Los Angeles the City of Los Angeles and known by its initials L. A. is the most populous city in California, the second most populous city in the United States, after New York City, the third most populous city in North America. With an estimated population of four million, Los Angeles is the cultural and commercial center of Southern California; the city is known for its Mediterranean climate, ethnic diversity and the entertainment industry, its sprawling metropolis. Los Angeles is the largest city on the West Coast of North America. Los Angeles is in a large basin bounded by the Pacific Ocean on one side and by mountains as high as 10,000 feet on the other; the city proper, which covers about 469 square miles, is the seat of Los Angeles County, the most populated county in the country. Los Angeles is the principal city of the Los Angeles metropolitan area, the second largest in the United States after that of New York City, with a population of 13.1 million. It is part of the Los Angeles-Long Beach combined statistical area the nation's second most populous area with a 2015 estimated population of 18.7 million.
Los Angeles is one of the most substantial economic engines within the United States, with a diverse economy in a broad range of professional and cultural fields. Los Angeles is famous as the home of Hollywood, a major center of the world entertainment industry. A global city, it has been ranked 6th in the Global Cities Index and 9th in the Global Economic Power Index; the Los Angeles metropolitan area has a gross metropolitan product of $1.044 trillion, making it the third-largest in the world, after the Tokyo and New York metropolitan areas. Los Angeles hosted the 1932 and 1984 Summer Olympics and will host the event for a third time in 2028; the city hosted the Miss Universe pageant twice, in 1990 and 2006, was one of 9 American cities to host the 1994 FIFA men's soccer World Cup and one of 8 to host the 1999 FIFA women's soccer World Cup, hosting the final match for both tournaments. Home to the Chumash and Tongva, Los Angeles was claimed by Juan Rodríguez Cabrillo for Spain in 1542 along with the rest of what would become Alta California.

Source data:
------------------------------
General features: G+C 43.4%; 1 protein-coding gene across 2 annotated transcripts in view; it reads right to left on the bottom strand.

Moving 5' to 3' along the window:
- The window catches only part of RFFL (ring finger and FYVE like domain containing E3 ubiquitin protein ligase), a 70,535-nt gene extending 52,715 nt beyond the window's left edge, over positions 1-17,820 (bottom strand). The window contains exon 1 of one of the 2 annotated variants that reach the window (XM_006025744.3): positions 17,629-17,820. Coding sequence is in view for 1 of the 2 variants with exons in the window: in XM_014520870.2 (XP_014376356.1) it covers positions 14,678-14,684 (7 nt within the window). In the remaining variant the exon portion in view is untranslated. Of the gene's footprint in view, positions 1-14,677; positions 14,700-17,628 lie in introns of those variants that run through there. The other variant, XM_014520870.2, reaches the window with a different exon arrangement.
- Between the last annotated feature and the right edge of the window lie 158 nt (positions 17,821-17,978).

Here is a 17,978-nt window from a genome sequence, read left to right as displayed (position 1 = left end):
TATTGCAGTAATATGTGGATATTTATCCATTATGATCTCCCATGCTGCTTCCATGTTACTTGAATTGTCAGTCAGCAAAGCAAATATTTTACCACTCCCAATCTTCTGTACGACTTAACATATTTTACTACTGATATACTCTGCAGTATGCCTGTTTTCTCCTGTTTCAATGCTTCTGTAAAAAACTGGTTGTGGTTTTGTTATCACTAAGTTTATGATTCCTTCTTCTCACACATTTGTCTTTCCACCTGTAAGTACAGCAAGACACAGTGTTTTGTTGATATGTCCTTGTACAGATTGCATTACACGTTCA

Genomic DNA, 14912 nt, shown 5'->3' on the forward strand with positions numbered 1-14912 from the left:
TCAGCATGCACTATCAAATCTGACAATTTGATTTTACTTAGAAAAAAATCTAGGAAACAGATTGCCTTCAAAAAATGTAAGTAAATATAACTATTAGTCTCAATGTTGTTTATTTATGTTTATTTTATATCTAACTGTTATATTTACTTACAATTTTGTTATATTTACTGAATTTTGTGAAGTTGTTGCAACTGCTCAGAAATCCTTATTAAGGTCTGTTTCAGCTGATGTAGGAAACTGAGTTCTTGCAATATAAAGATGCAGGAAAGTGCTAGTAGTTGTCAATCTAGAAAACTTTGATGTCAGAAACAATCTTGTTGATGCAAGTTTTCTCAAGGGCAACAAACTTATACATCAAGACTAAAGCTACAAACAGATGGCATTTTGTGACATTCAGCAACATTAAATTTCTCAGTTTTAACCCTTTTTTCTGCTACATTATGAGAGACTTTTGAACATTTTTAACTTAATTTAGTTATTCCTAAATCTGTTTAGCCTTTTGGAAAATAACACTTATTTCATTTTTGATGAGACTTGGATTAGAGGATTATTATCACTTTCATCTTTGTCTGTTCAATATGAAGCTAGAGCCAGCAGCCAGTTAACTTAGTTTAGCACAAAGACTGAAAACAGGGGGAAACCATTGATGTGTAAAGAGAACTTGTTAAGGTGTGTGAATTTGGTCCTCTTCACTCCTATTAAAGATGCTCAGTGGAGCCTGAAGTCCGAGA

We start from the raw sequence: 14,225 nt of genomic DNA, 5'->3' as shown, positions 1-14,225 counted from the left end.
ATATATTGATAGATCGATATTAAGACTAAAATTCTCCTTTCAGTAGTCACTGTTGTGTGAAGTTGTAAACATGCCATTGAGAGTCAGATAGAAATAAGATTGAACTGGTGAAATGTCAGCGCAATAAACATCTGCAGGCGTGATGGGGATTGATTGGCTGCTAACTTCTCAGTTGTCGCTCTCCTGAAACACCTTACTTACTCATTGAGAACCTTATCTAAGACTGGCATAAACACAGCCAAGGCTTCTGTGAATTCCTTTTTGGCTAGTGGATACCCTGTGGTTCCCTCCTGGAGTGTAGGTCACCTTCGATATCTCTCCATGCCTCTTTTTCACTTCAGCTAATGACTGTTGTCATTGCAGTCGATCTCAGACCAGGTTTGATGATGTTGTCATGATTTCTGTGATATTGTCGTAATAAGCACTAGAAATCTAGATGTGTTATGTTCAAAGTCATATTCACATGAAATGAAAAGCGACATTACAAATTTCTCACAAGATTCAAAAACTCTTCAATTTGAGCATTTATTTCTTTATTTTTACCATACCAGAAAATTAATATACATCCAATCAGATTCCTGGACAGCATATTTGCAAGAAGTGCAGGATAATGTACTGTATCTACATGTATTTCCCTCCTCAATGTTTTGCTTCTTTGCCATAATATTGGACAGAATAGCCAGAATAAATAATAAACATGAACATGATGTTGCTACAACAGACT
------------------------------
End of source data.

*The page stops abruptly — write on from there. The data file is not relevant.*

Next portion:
The city was founded on September 4, 1781, by Spanish governor Felipe de Neve. It became a part of Mexico in 1821 following the Mexican War of Independence. In 1848, at the end of the Mexican–American War, Los Angeles and the rest of California were purchased as part of the Treaty of Guadalupe Hidalgo, becoming part of the United States. Los Angeles was incorporated as a municipality on April 4, 1850, five months before California achieved statehood; the discovery of oil in the 1890s brought rapid growth to the city. The completion of the Los Angeles Aqueduct in 1913, delivering water from Eastern California assured the city's continued rapid growth; the Los Angeles coastal area was settled by the Chumash tribes. A Gabrieleño settlement in the area was called iyáangẚ, meaning "poison oak place". Maritime explorer Juan Rodríguez Cabrillo claimed the area of southern California for the Spanish Empire in 1542 while on an official military exploring expedition moving north along the Pacific coast from earlier colonizing bases of New Spain in Central and South America.